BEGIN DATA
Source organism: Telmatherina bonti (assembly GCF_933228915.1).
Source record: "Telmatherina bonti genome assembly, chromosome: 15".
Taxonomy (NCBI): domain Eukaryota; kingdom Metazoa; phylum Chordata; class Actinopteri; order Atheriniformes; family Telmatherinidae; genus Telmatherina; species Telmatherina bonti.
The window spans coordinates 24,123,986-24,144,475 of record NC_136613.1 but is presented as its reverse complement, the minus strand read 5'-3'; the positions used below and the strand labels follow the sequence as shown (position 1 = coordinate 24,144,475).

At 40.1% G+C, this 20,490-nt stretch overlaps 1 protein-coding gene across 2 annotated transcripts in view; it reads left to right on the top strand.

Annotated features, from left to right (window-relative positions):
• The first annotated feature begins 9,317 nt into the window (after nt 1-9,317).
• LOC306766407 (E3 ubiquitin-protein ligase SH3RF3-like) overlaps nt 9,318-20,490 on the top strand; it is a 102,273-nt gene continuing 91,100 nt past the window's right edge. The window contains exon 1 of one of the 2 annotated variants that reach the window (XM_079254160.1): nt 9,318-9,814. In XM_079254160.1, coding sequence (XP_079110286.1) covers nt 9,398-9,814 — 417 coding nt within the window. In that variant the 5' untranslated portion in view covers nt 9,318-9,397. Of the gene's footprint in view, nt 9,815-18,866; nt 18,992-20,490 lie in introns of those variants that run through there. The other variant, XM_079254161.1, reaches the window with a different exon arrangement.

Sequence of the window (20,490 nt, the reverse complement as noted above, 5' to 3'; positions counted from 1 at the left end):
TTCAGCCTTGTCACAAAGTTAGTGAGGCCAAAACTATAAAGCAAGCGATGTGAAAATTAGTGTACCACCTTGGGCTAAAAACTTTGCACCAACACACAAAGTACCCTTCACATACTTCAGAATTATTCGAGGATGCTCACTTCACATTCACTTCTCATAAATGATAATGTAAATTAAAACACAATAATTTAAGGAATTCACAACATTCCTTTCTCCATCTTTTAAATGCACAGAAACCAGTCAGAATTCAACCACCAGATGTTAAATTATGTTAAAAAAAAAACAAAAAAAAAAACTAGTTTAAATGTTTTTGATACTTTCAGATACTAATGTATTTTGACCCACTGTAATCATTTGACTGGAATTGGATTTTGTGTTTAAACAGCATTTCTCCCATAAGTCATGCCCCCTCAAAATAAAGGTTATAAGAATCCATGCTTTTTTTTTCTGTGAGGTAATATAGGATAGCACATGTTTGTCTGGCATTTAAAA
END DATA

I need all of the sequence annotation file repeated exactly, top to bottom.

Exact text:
Source organism: Telmatherina bonti (assembly GCF_933228915.1).
Source record: "Telmatherina bonti genome assembly, chromosome: 15".
Taxonomy (NCBI): domain Eukaryota; kingdom Metazoa; phylum Chordata; class Actinopteri; order Atheriniformes; family Telmatherinidae; genus Telmatherina; species Telmatherina bonti.
The window spans coordinates 24,123,986-24,144,475 of record NC_136613.1 but is presented as its reverse complement, the minus strand read 5'-3'; the positions used below and the strand labels follow the sequence as shown (position 1 = coordinate 24,144,475).

At 40.1% G+C, this 20,490-nt stretch overlaps 1 protein-coding gene across 2 annotated transcripts in view; it reads left to right on the top strand.

Annotated features, from left to right (window-relative positions):
• The first annotated feature begins 9,317 nt into the window (after nt 1-9,317).
• LOC306766407 (E3 ubiquitin-protein ligase SH3RF3-like) overlaps nt 9,318-20,490 on the top strand; it is a 102,273-nt gene continuing 91,100 nt past the window's right edge. The window contains exon 1 of one of the 2 annotated variants that reach the window (XM_079254160.1): nt 9,318-9,814. In XM_079254160.1, coding sequence (XP_079110286.1) covers nt 9,398-9,814 — 417 coding nt within the window. In that variant the 5' untranslated portion in view covers nt 9,318-9,397. Of the gene's footprint in view, nt 9,815-18,866; nt 18,992-20,490 lie in introns of those variants that run through there. The other variant, XM_079254161.1, reaches the window with a different exon arrangement.

Sequence of the window (20,490 nt, the reverse complement as noted above, 5' to 3'; positions counted from 1 at the left end):
TTCAGCCTTGTCACAAAGTTAGTGAGGCCAAAACTATAAAGCAAGCGATGTGAAAATTAGTGTACCACCTTGGGCTAAAAACTTTGCACCAACACACAAAGTACCCTTCACATACTTCAGAATTATTCGAGGATGCTCACTTCACATTCACTTCTCATAAATGATAATGTAAATTAAAACACAATAATTTAAGGAATTCACAACATTCCTTTCTCCATCTTTTAAATGCACAGAAACCAGTCAGAATTCAACCACCAGATGTTAAATTATGTTAAAAAAAAAACAAAAAAAAAAACTAGTTTAAATGTTTTTGATACTTTCAGATACTAATGTATTTTGACCCACTGTAATCATTTGACTGGAATTGGATTTTGTGTTTAAACAGCATTTCTCCCATAAGTCATGCCCCCTCAAAATAAAGGTTATAAGAATCCATGCTTTTTTTTTCTGTGAGGTAATATAGGATAGCACATGTTTGTCTGGCATTTAAAA